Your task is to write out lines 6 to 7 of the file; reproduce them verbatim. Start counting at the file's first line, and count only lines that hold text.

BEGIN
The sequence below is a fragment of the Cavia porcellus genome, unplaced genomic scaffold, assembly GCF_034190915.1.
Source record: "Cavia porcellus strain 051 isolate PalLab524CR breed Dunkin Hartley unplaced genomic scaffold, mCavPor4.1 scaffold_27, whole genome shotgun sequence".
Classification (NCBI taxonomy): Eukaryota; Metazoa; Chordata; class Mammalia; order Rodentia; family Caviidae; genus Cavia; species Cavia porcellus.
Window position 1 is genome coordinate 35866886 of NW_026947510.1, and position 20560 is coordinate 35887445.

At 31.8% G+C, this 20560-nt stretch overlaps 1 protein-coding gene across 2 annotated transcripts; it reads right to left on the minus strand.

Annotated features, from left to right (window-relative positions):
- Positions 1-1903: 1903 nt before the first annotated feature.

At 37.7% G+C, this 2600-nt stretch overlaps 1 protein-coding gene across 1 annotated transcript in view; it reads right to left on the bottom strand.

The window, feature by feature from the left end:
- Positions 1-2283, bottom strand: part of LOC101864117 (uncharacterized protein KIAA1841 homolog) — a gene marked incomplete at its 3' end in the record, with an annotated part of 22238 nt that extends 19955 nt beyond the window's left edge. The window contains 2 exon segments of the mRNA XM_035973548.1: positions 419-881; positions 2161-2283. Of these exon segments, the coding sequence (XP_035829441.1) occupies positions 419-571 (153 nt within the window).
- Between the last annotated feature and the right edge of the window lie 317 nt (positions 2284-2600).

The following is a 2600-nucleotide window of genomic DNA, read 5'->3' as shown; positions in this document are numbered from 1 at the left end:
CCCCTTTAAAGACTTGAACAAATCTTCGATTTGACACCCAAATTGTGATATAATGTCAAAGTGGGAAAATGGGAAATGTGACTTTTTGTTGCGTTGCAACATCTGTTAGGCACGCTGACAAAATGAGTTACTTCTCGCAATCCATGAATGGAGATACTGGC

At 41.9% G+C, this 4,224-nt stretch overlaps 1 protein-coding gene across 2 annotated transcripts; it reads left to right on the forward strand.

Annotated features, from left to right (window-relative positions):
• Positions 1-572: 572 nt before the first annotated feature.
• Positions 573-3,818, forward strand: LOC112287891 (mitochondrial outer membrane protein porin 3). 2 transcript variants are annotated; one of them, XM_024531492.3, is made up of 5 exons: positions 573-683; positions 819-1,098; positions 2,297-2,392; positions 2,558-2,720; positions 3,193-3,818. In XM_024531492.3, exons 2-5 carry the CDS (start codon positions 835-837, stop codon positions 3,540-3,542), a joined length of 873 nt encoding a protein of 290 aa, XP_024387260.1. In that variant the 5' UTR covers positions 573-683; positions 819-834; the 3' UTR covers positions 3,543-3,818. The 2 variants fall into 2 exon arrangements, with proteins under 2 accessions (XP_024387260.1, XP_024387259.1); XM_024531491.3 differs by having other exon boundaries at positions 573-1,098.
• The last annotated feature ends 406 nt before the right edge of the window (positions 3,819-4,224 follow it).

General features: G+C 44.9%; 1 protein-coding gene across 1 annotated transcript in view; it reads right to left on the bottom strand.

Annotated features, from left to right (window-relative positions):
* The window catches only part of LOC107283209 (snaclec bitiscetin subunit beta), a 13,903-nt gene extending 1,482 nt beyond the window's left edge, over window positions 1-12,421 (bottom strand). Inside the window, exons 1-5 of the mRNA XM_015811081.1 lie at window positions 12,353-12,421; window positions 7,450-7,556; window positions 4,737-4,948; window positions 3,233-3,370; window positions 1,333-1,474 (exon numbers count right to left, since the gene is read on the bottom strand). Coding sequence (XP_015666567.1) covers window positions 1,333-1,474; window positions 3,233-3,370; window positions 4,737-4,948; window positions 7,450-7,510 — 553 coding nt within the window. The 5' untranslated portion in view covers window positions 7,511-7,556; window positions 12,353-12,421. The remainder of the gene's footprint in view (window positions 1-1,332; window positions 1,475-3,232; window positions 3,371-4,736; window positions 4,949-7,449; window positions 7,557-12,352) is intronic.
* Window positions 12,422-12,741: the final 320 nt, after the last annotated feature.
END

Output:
Annotated features, from left to right (window-relative positions):
- Positions 1-1903: 1903 nt before the first annotated feature.